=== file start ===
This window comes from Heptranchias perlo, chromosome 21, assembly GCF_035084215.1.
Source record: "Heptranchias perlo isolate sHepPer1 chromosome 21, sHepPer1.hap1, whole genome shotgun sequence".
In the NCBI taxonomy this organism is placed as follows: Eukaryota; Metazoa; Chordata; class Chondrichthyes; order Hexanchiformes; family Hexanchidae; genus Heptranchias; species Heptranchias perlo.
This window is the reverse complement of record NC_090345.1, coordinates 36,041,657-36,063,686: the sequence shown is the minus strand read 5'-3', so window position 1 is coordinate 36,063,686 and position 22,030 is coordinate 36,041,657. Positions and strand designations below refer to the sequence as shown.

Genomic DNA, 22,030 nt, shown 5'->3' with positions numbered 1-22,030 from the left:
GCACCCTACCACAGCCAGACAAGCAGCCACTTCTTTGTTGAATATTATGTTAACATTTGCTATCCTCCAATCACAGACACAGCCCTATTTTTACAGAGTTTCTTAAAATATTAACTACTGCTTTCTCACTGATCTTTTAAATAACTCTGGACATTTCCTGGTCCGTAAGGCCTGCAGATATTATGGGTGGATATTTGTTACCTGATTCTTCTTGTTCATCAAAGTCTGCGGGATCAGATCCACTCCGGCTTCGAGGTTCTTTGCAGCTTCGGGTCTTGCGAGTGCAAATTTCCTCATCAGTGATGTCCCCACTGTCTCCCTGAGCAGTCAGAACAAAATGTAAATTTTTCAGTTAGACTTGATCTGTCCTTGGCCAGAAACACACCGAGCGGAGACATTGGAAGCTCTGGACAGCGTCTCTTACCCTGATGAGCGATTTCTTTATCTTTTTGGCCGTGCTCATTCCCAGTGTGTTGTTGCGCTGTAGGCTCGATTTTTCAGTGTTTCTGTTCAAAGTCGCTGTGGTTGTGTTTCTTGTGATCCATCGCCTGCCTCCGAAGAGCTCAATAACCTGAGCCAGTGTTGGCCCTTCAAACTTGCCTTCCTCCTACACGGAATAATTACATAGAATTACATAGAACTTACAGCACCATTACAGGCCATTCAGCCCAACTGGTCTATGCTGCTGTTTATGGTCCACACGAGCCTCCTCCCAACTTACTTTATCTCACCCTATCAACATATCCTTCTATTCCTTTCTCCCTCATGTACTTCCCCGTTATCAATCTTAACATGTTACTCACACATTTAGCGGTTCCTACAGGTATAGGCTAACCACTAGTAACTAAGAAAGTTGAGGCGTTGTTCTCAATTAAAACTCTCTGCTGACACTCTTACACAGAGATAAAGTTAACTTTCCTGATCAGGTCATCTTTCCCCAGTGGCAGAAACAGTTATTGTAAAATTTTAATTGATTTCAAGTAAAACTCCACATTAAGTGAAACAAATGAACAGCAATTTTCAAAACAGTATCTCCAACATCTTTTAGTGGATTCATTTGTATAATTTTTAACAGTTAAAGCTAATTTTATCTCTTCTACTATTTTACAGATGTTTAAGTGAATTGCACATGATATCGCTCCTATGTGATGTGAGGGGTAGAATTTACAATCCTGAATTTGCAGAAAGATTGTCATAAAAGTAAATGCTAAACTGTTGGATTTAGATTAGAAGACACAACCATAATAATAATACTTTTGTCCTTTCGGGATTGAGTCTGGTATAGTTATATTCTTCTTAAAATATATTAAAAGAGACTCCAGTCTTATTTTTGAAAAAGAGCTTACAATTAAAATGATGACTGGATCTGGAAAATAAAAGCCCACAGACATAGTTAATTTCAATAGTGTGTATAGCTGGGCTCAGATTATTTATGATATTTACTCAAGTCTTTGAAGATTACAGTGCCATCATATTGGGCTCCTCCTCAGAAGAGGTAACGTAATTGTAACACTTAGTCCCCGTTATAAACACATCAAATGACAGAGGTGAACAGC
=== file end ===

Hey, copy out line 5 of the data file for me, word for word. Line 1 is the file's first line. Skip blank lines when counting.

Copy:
Genomic DNA, 22,030 nt, shown 5'->3' with positions numbered 1-22,030 from the left: